In Fiscal Year (FY) 2013, Oklahoma collected $13.4 billion in state and local taxes. While this is an impressive sum of money, it tells us little about whether or not the average Oklahoma taxpayer can afford this level of taxation.
As shown in Chart 1, Oklahoma’s state and local tax burden (tax collections divided by personal income) was the 6th lowest in the nation for FY 2013 at 8.4 percent—or 18 percent below the national average of 10.3 percent.
More impressively, Oklahoma is one of a handful of states where the tax burden has declined over time. As shown in Chart 2, Oklahoma’s tax burden fell by -3 percent to 8.4 percent in FY 2013 from 8.7 percent in FY 1950. However, this understates the degree of decline because Oklahoma’s tax burden peaked at 10.3 percent in FY 1997. Over the next sixteen years, Oklahoma’s tax burden declined by -18.6 percent.
There are two major reasons for Oklahoma’s low tax burden. First, Oklahoma’s state and local property tax burden is only 1.5 percent—this is the lowest in the country. However, the property tax burden was not always this low as it was as high as 3.3 percent in FY 1967. As such, the property tax burden has been cut in half.
Second, Oklahoma’s individual income tax burden has been on a downward trajectory since peaking at 2.7 percent in FY 1999. The primary reason for this decline has been a series of legislative tax changes that have cut marginal tax rates. According to a recent article from the Oklahoma Council of Public Affairs:
From 2004 through 2009, Oklahoma’s personal income tax—the amount the state penalizes citizens and job creators for the right to earn a living—was lowered more than 20 percent. Over this period of time, the top marginal rate dropped, in a series of four reductions, from 7.00 percent to 5.50 percent.
With each drop in the rate, many individuals and organizations in favor of higher government spending worked against the income tax cuts. They claimed income tax cuts would result in less revenue for state government programs. Even the Oklahoma Tax Commission estimated, with each new income tax cut, that the state would see a loss in revenue.
What actually transpired was that Oklahoma saw an increase, both in economic activity and tax revenues, with each of the income tax cuts implemented between 2004 and 2009.
However, mitigating the good news of lower property and individual income taxes has been a growing sales tax burden. Between FY 1950 and FY 2013, Oklahoma’s sales tax burden has grown by a whopping 94 percent to 2.8 percent from 1.5 percent and is the 16th highest in the country.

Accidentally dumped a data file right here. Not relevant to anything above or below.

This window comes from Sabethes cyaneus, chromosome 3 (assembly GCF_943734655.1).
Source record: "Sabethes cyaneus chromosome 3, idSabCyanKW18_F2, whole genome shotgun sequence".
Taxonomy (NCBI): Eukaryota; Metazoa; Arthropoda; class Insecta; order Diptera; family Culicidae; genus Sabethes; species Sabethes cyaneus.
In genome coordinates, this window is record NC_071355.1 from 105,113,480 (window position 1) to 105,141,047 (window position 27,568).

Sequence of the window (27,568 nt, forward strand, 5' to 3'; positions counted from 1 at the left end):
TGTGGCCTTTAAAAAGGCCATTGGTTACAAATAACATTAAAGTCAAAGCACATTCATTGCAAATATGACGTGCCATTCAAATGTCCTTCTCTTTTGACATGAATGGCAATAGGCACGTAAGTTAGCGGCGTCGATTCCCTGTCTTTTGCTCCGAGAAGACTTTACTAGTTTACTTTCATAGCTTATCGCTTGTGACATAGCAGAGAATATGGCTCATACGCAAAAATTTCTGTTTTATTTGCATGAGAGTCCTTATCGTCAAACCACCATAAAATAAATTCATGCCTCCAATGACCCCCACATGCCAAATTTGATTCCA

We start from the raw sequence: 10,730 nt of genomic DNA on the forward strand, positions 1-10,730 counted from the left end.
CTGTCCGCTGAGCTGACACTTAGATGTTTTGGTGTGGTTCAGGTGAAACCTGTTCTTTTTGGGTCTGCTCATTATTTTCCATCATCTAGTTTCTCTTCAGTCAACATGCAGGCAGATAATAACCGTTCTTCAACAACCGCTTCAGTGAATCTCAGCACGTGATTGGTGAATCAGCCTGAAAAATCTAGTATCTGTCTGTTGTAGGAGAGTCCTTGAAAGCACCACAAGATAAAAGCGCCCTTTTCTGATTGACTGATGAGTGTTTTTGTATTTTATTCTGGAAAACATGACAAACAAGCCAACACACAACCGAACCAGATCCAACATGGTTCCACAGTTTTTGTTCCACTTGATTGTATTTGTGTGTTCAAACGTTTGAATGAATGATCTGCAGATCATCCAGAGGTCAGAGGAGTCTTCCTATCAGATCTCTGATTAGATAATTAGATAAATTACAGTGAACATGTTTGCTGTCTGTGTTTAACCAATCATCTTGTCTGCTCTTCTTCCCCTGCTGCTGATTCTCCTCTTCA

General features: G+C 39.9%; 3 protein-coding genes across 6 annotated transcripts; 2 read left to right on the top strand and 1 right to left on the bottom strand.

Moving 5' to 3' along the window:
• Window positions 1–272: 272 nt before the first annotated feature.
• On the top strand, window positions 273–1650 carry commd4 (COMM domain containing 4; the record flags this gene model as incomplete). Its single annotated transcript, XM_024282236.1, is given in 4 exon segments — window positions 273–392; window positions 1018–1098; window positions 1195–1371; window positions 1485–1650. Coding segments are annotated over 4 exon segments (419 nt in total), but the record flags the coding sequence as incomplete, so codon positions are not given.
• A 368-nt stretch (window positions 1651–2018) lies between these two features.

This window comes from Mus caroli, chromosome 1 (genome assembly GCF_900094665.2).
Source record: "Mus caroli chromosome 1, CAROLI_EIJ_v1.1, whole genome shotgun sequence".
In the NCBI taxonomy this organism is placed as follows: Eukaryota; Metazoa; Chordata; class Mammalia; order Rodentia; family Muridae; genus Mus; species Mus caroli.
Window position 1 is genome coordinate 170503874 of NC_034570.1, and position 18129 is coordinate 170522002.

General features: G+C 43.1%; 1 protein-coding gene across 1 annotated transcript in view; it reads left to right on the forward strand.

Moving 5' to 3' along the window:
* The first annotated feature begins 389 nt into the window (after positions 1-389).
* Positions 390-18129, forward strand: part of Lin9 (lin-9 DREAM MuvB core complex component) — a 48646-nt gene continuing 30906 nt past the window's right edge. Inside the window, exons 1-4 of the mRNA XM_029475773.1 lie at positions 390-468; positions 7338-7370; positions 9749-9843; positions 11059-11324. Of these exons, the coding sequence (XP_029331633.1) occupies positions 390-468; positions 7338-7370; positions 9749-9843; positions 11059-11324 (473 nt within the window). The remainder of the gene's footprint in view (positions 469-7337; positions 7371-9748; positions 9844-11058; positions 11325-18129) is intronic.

The reason for Oklahoma’s high sales tax burden is because in addition to a state sales tax there are also local option sales taxes leading to high combined state and local statutory tax rates. In fact, the Tax Foundation found that the combined state and local tax rate is 8.72 percent which is the 5th highest in the country.
Of course, the local option sales tax is likely responsible for keeping the property tax burden so low. As such, the dynamic between the property tax and the local option sales tax is more akin to a slow-moving shifting of the tax burden from one tax to another—though imperfectly as the increase in the sales tax burden exceeds the decrease in the property tax burden.
Overall, Oklahoma has significantly boosted its economic competitiveness by not only reducing the tax burden over the last decade, but also by recently enacting right-to-work. As a result, Oklahoma has experienced a recent surge of in-migration as taxpayers “vote with their feet” in favor of these policy changes. Put simply, taxes matter!
Of course, the tax burdens for local government can vary just as much as they do among the 50 states. As such, we have also calculated the local government tax burden for every county in Oklahoma—this includes every taxing jurisdiction within the geographic county borders whether it is a city, a special district, or county government itself.
The Oklahoma counties with the highest local government tax burden include: Dewey County, OK (8.9 percent), Pittsburg County, OK (4.8 percent), and Coal County, OK (4.8 percent). The Oklahoma counties with the lowest local government tax burden include: Logan County, OK (1 percent), Osage County, OK (1 percent), and Cotton County, OK (1.3 percent).
J. Scott Moody has nearly 20 years experience as a public policy economist with a specialty in tax policy and has over 180 publications. He has worked for numerous national and state-based think tanks such as the American Conservative Union Foundation, Federalism In Action, Tax Foundation, Heritage Foundation, and The Maine Heritage Policy Center.